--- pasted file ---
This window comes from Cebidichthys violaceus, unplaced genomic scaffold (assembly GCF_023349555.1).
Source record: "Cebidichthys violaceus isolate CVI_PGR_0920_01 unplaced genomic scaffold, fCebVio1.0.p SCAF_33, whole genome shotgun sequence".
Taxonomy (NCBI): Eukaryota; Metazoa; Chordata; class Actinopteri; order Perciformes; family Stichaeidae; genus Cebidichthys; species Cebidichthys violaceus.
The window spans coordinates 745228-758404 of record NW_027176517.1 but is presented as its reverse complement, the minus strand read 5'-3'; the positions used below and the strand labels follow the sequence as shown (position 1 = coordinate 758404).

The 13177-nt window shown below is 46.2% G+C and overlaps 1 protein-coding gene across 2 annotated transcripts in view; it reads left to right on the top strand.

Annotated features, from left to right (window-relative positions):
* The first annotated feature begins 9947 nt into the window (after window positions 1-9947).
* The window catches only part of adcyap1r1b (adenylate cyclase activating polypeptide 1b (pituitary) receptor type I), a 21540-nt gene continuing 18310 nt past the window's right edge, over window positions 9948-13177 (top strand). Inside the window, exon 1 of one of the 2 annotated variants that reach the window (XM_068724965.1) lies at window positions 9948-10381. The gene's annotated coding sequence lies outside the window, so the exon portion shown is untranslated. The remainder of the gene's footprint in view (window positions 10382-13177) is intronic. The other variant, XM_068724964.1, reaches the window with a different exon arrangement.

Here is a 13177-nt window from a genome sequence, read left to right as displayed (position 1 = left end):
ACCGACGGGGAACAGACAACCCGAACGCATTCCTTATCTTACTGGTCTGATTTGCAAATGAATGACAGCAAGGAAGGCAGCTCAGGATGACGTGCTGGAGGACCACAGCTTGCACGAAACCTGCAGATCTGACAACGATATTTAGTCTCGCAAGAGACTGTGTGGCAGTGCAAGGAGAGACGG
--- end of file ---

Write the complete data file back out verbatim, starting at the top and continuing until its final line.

This window comes from Cebidichthys violaceus, unplaced genomic scaffold (assembly GCF_023349555.1).
Source record: "Cebidichthys violaceus isolate CVI_PGR_0920_01 unplaced genomic scaffold, fCebVio1.0.p SCAF_33, whole genome shotgun sequence".
Taxonomy (NCBI): Eukaryota; Metazoa; Chordata; class Actinopteri; order Perciformes; family Stichaeidae; genus Cebidichthys; species Cebidichthys violaceus.
The window spans coordinates 745228-758404 of record NW_027176517.1 but is presented as its reverse complement, the minus strand read 5'-3'; the positions used below and the strand labels follow the sequence as shown (position 1 = coordinate 758404).

The 13177-nt window shown below is 46.2% G+C and overlaps 1 protein-coding gene across 2 annotated transcripts in view; it reads left to right on the top strand.

Annotated features, from left to right (window-relative positions):
* The first annotated feature begins 9947 nt into the window (after window positions 1-9947).
* The window catches only part of adcyap1r1b (adenylate cyclase activating polypeptide 1b (pituitary) receptor type I), a 21540-nt gene continuing 18310 nt past the window's right edge, over window positions 9948-13177 (top strand). Inside the window, exon 1 of one of the 2 annotated variants that reach the window (XM_068724965.1) lies at window positions 9948-10381. The gene's annotated coding sequence lies outside the window, so the exon portion shown is untranslated. The remainder of the gene's footprint in view (window positions 10382-13177) is intronic. The other variant, XM_068724964.1, reaches the window with a different exon arrangement.

Here is a 13177-nt window from a genome sequence, read left to right as displayed (position 1 = left end):
ACCGACGGGGAACAGACAACCCGAACGCATTCCTTATCTTACTGGTCTGATTTGCAAATGAATGACAGCAAGGAAGGCAGCTCAGGATGACGTGCTGGAGGACCACAGCTTGCACGAAACCTGCAGATCTGACAACGATATTTAGTCTCGCAAGAGACTGTGTGGCAGTGCAAGGAGAGACGG